Apple celebrates its 40th birthday on Friday. To commemorate the occasion, we look back with a longtime collector.
Surely you know these guys: The ones that keep their old iPhones rather than trade them in, because there's some nostalgia factor there. And then there are the hunters, who collect old bits of tech just for the fun of it.
And then, there's Blake Patterson, who owns 130 pieces of vintage computer tech.
His collection is Apple heavy, as luck would have it. Patterson is so devoted to his hobby that he's even erected a proper shrine, which he calls the Byte Cellar. It's a vintage tech hound's paradise, with fully operational computers dominating just about every piece of flat space.
Patterson started collecting in 1999 after his nostalgia had grown to such a point that he began scanning eBay for one of the computers of the past that he remembered most fondly, the Apple IIgs.
"After that, I discovered a local refurb shop that restored NeXT systems and, so, the fruit of Steve Jobs’ labor after leaving Apple in 1985 became the next member of my collection," Patterson tells HLN. "Shortly after came the Macintosh Plus -- my favorite Mac of all time -- and it went on from there."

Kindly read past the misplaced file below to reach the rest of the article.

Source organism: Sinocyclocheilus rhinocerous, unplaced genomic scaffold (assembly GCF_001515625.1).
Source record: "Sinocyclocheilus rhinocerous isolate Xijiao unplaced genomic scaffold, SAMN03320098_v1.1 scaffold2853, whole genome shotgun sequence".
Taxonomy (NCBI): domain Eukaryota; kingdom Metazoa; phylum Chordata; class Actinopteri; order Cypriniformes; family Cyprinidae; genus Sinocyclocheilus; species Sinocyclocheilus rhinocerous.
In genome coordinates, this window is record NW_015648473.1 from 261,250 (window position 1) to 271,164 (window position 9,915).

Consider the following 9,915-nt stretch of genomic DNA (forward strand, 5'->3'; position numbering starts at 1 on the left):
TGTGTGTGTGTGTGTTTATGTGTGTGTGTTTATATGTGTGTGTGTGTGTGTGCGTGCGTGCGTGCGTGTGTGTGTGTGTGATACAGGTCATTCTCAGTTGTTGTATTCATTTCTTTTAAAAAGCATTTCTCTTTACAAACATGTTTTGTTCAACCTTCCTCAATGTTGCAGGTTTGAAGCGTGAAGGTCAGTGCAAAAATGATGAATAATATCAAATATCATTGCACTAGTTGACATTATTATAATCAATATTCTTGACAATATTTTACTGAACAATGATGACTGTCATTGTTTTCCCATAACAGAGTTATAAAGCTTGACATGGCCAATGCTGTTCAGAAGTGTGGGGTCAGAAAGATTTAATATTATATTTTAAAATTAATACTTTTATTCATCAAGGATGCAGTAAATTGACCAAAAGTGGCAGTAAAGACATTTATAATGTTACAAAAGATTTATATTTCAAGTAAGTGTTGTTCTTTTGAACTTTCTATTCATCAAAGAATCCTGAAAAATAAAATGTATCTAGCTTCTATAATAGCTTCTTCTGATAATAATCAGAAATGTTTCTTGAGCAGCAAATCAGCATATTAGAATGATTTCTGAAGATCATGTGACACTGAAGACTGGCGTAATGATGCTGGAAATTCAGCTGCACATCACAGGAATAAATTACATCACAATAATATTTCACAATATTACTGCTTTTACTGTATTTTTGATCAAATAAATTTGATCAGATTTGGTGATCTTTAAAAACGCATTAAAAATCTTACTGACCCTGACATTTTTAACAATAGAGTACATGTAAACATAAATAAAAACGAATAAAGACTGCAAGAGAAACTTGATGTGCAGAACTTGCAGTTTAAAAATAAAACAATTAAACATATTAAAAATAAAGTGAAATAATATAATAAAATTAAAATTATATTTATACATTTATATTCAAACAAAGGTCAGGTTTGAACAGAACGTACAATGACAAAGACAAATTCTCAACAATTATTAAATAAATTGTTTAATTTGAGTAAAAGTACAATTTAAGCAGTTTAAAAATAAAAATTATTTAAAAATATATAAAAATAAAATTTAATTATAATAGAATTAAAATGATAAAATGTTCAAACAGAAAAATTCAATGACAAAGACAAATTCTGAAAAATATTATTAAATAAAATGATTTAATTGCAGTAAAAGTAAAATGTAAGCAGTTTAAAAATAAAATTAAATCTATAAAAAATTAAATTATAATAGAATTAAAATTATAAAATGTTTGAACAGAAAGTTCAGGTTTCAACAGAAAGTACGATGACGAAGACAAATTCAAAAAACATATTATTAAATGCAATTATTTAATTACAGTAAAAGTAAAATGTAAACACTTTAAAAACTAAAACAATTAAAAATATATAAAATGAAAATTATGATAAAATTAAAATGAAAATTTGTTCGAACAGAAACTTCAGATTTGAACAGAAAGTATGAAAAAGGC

Patterson's first Mac was the original 128K Macintosh, which he persuaded his parents to let him upgrade to from an Apple //c in 1985.
And what does he think of how Mac has changed over the years? Mostly, he longs for the older look from time to time (although he can just take a trip into the Byte Cellar if he misses it!).
"I love the colorful visual aesthetic of Mac OS X on modern Macs," Patterson tells HLN. "But there was a certain charm to that little nine-inch, monochrome display with the slight blue hue."
A collection like this could go on for ages, of course, and Patterson still has a few holy grails, such as the original Apple Lisa.
"And the new Mac Pro is pretty nice," Patterson says.